I am looking at installing a new AD-integrated enterprise certificate authority structure, but have discovered that somebody already has created a CA (mostly used for SSL on internal websites).

I want to build the new structure according to best practices, by creating an offline root, authorizing several subordinate CAs for fault-tolerance, etc. but I don't want to mess up what's already in place. Apparently you cannot turn an existing root CA into a subordinate, so that's ruled out.

Can I simply install the new root elsewhere, not touching the existing one? (Or maybe cross-signing the existing CA with the new root's authority?)

  • I would think you wouldn't want the confusion of having two (even if it is supported which isn't likely.) Why not team with the owner of the other server to support what you need.
    – uSlackr
    Jun 2, 2011 at 17:54
  • The difficulty is that the old/existing CA was installed on a production web server used for many other things--we can't remove it from the domain, rename it, etc as M$ recommends even for migrating to a new CA.
    – ewall
    Jun 2, 2011 at 18:14

2 Answers 2


Having dealt with the same scenario, here's an overview of the approach that I took:

Get the new environment up and running, but don't give it any ability to issue certificates - use LoadDefaultTemplates=False in your capolicy.inf.

While the devices are still set to not issue any templates, get everything squared away with the new environment, AIA locations, CRL distribution, etc. Check health of all with the Enterprise PKI snap-in.

Then, when you're ready, alter the config of the existing CA to stop issuing certificates for certain templates. You aren't killing the server yet, just telling it to stop issuing new certs. Add those same templates to the allowed issuance policies of your new environment.

Then, use the "re-enroll certificate holders" option on the template management tool for the templates that have certificates out there and are auto-enrolled (user, computer, and domain controller certs). This will bump the template version and cause them to grab a new certificate from the new infrastructure when their autoenroll pulses.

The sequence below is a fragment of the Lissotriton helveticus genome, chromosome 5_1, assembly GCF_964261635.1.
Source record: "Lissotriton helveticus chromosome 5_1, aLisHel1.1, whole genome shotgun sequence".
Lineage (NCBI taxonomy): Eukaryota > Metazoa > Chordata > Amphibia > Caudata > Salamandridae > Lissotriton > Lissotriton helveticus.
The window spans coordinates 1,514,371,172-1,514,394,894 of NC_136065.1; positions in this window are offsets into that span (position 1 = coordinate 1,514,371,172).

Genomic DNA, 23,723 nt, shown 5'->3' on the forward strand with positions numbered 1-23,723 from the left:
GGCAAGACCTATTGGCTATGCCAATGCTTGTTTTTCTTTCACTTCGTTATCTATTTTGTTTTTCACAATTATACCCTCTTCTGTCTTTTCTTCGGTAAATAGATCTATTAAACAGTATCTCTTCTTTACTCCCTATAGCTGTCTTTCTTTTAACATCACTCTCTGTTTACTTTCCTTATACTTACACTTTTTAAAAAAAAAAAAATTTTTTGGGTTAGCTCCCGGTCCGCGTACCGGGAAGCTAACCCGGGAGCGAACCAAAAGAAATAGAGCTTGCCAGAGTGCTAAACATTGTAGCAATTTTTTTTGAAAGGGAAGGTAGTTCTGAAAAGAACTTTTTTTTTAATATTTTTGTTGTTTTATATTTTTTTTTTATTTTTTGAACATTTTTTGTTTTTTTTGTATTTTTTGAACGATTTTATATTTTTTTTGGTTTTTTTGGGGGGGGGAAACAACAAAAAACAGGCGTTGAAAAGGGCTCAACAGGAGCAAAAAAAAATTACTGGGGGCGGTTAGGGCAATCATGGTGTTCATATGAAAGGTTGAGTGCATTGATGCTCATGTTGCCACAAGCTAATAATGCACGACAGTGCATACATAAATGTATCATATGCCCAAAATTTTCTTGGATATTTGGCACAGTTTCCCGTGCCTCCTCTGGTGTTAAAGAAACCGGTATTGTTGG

This will cover you for those certs, but for web server certs it'll unfortunately be a manual process. Re-issue for each, and change listeners to the new certs.

Once you're fairly confident that you've got all the certificates re-issued, cripple the old CA but don't remove the role yet. Do something along the lines of removing all AIA or CRL distribution points in the CA's configuration, then deleting the files/objects from those locations (LDAP is probably the main one, but http and smb need checking too). Wait for issues for a few weeks; when something breaks, you can re-add the AIA/CRL points that you deleted and re-publish (certutil -dspublish) if needed.

Once you're satisfied that nothing's using the old CA anymore, remove the role, then clean up Active Directory. The AIA, CRLs, and delta CRLs need a manual delete, which you can do in the "Manage AD Containers" option in the Enterprise PKI snap-in.

  • Great answer, thank you--that will get me well on my way to making it happen. Also, I got some good news last night and found out that the old/existing CA server is slated to be decommissioned or repurposed in November, which should make the transition easier.
    – ewall
    Jun 3, 2011 at 13:23

According to this article: http://thedailyreviewer.com/server/view/multiple-enterprise-certificate-authorities-10276898 Microsoft does allow this but doesn't recomend it. We were faced with this choice we elected to offline the old server and start over. one of the first things we did was re-issue the certs on those actively using SSL.

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